Questioning The Candidates For The Kids
Dec 03, 2007
Do you have questions for the presidential candidates about their positions on children's issues, but don't have the opportunity to ask them because you don't live in New Hampshire, Iowa, or South Carolina? A coalition of 20 Iowa organizations has leveraged their location in one of the key states in the presidential race to ask them for you.
A new website, www.itsaboutourkids.org, has posted the results of this effort to survey all the Republican and Democratic candidates on a set of questions on child care, preschool, afterschool, health care, services for children with disabilities, child abuse and neglect, family economic security and success, immigration policy, and ensuring equal economic opportunity. No Republican candidates have responded thus far, but all the Democratic candidates have submitted their answers. The website also contains links to all the candidates websites, guides to finding child and family policy positions on the websites, and tools for citizens on how to find out more information about the candidates.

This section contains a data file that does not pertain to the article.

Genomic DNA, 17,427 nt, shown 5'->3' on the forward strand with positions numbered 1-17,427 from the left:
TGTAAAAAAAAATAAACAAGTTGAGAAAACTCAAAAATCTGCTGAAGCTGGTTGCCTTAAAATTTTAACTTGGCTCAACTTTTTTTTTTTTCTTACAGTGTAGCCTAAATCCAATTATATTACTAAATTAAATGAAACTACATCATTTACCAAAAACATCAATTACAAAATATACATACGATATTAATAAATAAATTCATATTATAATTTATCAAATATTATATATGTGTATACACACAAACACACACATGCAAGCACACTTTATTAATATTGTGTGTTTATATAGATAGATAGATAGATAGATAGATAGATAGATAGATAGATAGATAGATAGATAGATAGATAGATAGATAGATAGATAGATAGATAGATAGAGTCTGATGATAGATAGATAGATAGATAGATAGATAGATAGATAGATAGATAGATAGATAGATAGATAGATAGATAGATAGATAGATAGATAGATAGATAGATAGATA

No matter the candidate, child care and early education policies should receive serious attention during this election season. Working families need child care, and children need high quality, nurturing early learning experiences. Three-quarters of children under age five with employed mothers experience non-parental child care regularly, often full time. Babies and toddlers under age three are not excluded from this trend, and there is evidence the care they experience is more likely to be of low quality. But quality is expensive, and the average cost of full time care for an infant in a child care center is as high as $14,647 depending on the state. Stagnant federal funding for child care and early education programs has meant fewer children get access to the assistance that helps their parents pay for child care. A federal commitment to helping more low-income families choose the best care for their children that would get our vote.